Over the last decade of building software products, I’ve noticed a pattern: product initiatives are more likely to fail if they don’t have the right roles in play.
Why, What, How, When, and Who: Each of these five questions needs a specific name assigned to it. Job title and management lines may not matter, as long the demand for the role is met. One person can play every role, or multiple people can play each role. Let’s dig in:
Why: The Executive Sponsor
The executive sponsor defines the strategy for the product. They believe in the idea, they advocate for it, and they’re bought in to its success. Depending on the organization, this might be a C-level executive, a product manager, an engineer, or an interested stakeholder. It could be anyone. Seniority may matter depending on the size of the initiative and the corporate culture; ideally this person needs enough influence to guide it through to success.
What: The Product Lead
The product lead internalizes the Why and works closely with customers, engineers, and stakeholders to determine what gets built. They don’t just gather requirements, they become subject matter experts, understand what motivates and incentivizes the customer, and determine what should be built next to best create value for the customer. This role is quite a difficult one, as they’re perpetually stuck between a rock (customers) and a hard place (engineers) without direct authority over execution.
How: The Tech Lead
The tech lead determines the best technical approach to delivering the product. An effective tech lead doesn’t only break down user stories into technical tasks, they own the overall technical design and architecture. They must deeply understand the Why and the What in order to deliver a viable product in a reasonable time frame while limiting the future impact of technical debt. The How and the What go hand in hand, so it’s important that the tech lead and the product lead have an effective working relationship.
When: The Project Manager
Great project managers are force multipliers. They coordinate the development process, enabling cross-team communication, keeping an eye out for scope creep, and minimizing the impact of change within a sprint/development cycle. Done well, their work promotes productivity, keeps team members focused, and minimizes the impact of blockers. They also regularly gather and report important metrics such as time allocation, capacity constraints, notable progress and escalation-worthy blockers to management.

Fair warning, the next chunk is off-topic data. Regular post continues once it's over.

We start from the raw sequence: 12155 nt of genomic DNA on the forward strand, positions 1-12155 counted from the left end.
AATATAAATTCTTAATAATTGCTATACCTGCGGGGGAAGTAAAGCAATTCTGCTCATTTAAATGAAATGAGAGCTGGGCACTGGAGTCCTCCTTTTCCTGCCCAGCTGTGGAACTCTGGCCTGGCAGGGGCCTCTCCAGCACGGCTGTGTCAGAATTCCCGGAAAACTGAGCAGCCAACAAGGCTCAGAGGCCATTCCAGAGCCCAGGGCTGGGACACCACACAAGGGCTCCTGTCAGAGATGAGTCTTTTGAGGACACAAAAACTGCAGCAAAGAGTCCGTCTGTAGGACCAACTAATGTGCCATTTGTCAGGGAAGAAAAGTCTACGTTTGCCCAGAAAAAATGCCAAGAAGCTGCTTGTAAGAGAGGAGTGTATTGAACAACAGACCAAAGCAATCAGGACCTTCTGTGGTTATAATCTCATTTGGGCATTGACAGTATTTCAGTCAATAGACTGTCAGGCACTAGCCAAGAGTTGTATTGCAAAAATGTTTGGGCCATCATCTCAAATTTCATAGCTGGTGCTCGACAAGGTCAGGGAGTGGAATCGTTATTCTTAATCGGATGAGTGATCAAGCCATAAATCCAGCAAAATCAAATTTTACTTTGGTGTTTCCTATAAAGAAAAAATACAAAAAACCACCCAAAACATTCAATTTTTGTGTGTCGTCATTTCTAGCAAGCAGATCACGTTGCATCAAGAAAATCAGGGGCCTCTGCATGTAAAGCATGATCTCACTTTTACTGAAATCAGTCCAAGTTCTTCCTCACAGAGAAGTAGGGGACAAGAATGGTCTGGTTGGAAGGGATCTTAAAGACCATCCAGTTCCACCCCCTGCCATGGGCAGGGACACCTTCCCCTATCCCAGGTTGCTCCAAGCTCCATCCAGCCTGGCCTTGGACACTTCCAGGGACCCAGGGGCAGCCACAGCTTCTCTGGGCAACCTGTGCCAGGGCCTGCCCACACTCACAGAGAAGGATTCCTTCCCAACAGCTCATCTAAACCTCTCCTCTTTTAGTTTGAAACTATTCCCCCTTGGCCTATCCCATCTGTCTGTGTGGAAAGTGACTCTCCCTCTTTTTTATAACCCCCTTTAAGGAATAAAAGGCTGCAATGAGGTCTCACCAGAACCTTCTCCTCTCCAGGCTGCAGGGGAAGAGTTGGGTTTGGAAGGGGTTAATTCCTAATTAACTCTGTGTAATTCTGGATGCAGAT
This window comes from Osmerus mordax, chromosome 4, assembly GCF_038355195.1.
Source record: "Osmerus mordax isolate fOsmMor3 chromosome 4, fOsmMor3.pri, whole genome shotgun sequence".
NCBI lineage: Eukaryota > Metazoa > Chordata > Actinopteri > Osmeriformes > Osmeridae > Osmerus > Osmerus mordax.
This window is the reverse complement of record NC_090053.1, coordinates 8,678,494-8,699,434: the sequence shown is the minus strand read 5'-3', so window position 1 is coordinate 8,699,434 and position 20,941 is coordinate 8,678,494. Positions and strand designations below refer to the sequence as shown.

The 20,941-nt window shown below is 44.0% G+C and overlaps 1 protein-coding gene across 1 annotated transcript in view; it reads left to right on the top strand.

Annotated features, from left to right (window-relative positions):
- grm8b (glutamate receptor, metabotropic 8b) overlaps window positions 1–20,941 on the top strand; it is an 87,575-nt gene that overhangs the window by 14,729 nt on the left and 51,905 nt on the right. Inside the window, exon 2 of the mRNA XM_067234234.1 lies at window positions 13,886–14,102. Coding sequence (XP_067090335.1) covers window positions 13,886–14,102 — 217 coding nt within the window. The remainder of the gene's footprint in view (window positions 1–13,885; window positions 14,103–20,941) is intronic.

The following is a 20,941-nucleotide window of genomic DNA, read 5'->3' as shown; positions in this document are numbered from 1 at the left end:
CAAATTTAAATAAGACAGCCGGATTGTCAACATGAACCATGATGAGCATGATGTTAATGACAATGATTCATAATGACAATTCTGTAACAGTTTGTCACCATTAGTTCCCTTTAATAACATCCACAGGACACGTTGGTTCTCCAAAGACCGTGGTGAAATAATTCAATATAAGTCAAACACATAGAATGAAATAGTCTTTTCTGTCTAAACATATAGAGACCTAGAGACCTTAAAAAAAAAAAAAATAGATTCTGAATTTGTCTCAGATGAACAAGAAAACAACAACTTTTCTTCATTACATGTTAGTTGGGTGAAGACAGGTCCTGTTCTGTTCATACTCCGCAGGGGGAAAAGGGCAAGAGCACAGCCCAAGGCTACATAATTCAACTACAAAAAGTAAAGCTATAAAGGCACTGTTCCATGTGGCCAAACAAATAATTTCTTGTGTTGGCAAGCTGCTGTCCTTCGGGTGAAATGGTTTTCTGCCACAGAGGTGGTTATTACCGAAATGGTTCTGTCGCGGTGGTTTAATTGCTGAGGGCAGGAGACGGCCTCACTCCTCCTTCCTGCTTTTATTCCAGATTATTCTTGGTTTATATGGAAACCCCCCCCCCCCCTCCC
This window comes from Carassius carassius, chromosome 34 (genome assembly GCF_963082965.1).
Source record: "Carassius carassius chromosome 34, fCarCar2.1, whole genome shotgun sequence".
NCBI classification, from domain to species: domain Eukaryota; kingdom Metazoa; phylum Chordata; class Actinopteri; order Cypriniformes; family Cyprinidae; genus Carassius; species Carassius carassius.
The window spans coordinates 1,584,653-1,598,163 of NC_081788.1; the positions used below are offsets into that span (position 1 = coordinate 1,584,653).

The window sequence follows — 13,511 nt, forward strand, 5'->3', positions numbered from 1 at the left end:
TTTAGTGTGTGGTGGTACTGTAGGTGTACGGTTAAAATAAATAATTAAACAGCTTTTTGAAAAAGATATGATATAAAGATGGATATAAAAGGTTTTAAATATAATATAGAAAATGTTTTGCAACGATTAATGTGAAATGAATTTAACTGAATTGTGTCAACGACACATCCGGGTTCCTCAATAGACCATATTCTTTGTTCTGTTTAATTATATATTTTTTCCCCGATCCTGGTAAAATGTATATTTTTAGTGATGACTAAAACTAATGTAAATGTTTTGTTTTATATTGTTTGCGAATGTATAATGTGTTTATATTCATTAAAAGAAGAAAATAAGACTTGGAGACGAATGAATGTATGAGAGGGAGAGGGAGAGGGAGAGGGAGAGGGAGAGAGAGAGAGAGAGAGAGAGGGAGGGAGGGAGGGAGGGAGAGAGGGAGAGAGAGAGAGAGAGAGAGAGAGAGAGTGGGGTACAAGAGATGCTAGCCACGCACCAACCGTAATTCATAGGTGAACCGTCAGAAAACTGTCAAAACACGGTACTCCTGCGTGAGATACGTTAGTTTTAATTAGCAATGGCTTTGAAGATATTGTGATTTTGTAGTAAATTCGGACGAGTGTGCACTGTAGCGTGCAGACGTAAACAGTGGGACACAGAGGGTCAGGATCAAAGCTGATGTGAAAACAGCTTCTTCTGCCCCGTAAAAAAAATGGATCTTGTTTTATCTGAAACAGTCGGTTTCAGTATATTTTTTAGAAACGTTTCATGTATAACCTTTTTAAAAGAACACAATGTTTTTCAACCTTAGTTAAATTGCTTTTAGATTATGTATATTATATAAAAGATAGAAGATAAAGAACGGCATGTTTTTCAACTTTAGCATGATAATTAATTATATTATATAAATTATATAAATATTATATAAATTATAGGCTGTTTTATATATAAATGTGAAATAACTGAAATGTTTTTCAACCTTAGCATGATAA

Project managers work closely with the People Managers to ensure that the right people are allocated on the right projects and aren’t being spread too thinly. In my experience, the best project managers act as lubricants: they enable higher collective productivity by adding the minimum necessary amount of process required to succeed, rather than making the process itself the goal.
Who: The People Managers
In many organizations, the reporting lines for each team member differ. Forcing one manager to oversee all roles leads to less growth within each job discipline. Divorcing the reporting relationship from the team structure creates freedom to focus on growth and specialization within each role. People managers help their team stay focused, happy, and productive. They ensure that their team members are growing, are receiving frequent and constructive feedback, have regular reviews, are compensated increasingly over time (commensurate with growth), and have healthy working relationships with their coworkers.
Mind the Gap
The likelihood of success decreases when these roles go unfilled. Without an executive sponsor, you might be wasting your time working on something that doesn’t matter to the business. Without a product lead, there’s a good chance you’re building the wrong thing. Without a technical lead, be prepared to face with technical debt in the future. Without a project manager, delivery could become painful and challenging. And without engaged people managers, you might be allocating your best resources on the wrong things.
Make your team structure work for you. Fill each of these roles and you’ll greatly improve your ability to execute.
Big thanks to Kasey Klipsch for being a great sounding board on many software development and management concepts over the last five years.